Concussion is a physical trauma to the brain resulting in bleeding into the brain known as a contusion or bruise. Concussion occurs when an external physical force provides momentum to the skull and cranial cavity. The skull is forced into a sudden stop and the brain continues moving with momentum sufficient to overcome the innate protective shock and insulative barriers (Cerebrospinal Fluid, CSF). The result is contact of the brain with the skull. the brain matter then continues to move back and forth in the line of force until inertia slows the brain and movement ceases. In those mere moments, the vector of force can cause the brain to impact the skull multiple times with multiples vectors of force traveling through the cranial cavity and spine. Supporting neuroglia cells, neurons (nerve cells) and tissues (meninges) may be torn or stretched in the trauma causing concomitant symptoms.
A short list of concussion symptoms are listed below. This is not a complete list and every concussion is different and individual. any change in behavior or function post-concussion is a symptom of an underlying disruption or imbalance, even if the change is odd or unable to be connected within the allopathic medical paradigm.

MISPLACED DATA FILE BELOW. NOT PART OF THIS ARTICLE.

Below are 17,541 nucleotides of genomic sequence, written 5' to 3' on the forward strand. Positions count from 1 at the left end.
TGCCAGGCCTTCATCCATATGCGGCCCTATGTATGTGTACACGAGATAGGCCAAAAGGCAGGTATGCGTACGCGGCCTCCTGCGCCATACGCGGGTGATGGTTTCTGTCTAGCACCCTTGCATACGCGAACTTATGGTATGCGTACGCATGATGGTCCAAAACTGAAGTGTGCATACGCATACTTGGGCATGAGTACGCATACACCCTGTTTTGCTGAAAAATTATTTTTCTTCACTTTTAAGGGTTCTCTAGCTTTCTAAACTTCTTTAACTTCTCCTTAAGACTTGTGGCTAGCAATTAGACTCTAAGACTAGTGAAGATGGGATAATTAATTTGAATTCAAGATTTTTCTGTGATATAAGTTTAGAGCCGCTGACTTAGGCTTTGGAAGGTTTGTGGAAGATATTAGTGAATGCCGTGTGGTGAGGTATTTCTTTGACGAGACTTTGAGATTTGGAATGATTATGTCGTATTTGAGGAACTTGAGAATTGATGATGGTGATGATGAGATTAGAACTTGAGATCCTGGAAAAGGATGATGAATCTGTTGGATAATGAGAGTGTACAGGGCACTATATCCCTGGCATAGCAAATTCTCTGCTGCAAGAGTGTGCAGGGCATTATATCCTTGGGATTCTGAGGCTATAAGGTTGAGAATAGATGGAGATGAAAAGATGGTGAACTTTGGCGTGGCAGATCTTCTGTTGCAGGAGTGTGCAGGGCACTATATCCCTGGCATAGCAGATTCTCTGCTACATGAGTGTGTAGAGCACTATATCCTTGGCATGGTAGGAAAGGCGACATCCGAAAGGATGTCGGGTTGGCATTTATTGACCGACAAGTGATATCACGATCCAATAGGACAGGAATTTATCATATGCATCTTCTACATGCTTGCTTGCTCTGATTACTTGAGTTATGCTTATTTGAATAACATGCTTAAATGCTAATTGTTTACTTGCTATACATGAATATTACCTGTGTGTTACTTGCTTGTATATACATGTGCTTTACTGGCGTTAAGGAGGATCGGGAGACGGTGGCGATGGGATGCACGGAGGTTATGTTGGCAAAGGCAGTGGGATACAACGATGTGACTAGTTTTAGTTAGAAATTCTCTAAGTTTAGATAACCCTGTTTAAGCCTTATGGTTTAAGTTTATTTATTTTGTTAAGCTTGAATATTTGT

sense of smell change
changes in facial structure or numbness/tingling
emotions unrelated to the environment (pseudo bulbar reflex)
changes in eye positioning (one eye veers off to the side)
panic attacks and behavior change
Increased desire to sleep.
increased desire to withdraw
lack of interest in prior activities
Swallowing issues, speech changes, or sensation of something stuck in the throat
constriction in the chest
rashes and skin issues
hormonal issues including menstruation and sexual changes
digestive changes including new gluten sensitivities, IBS, diverticulitis, Crohn’s Disease
onset of dementia, parkinson’s & alzheimer’s disease